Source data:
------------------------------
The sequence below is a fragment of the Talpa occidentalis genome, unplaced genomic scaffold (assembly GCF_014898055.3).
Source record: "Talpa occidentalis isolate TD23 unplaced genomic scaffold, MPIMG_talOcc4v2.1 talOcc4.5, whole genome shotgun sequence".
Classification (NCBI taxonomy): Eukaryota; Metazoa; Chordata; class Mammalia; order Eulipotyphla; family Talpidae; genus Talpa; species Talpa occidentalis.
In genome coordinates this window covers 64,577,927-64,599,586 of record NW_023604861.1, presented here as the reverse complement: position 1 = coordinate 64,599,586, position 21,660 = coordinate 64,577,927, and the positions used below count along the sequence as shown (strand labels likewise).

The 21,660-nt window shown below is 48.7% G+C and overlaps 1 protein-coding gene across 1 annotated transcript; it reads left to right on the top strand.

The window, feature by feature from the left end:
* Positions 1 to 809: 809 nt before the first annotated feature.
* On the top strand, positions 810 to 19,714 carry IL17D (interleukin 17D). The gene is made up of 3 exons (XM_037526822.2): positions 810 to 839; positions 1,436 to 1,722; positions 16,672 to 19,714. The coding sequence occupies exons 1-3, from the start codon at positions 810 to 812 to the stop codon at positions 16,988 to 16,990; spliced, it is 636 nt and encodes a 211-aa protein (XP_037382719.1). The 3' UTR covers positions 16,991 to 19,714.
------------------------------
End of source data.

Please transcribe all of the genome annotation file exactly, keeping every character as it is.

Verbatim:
The sequence below is a fragment of the Talpa occidentalis genome, unplaced genomic scaffold (assembly GCF_014898055.3).
Source record: "Talpa occidentalis isolate TD23 unplaced genomic scaffold, MPIMG_talOcc4v2.1 talOcc4.5, whole genome shotgun sequence".
Classification (NCBI taxonomy): Eukaryota; Metazoa; Chordata; class Mammalia; order Eulipotyphla; family Talpidae; genus Talpa; species Talpa occidentalis.
In genome coordinates this window covers 64,577,927-64,599,586 of record NW_023604861.1, presented here as the reverse complement: position 1 = coordinate 64,599,586, position 21,660 = coordinate 64,577,927, and the positions used below count along the sequence as shown (strand labels likewise).

The 21,660-nt window shown below is 48.7% G+C and overlaps 1 protein-coding gene across 1 annotated transcript; it reads left to right on the top strand.

The window, feature by feature from the left end:
* Positions 1 to 809: 809 nt before the first annotated feature.
* On the top strand, positions 810 to 19,714 carry IL17D (interleukin 17D). The gene is made up of 3 exons (XM_037526822.2): positions 810 to 839; positions 1,436 to 1,722; positions 16,672 to 19,714. The coding sequence occupies exons 1-3, from the start codon at positions 810 to 812 to the stop codon at positions 16,988 to 16,990; spliced, it is 636 nt and encodes a 211-aa protein (XP_037382719.1). The 3' UTR covers positions 16,991 to 19,714.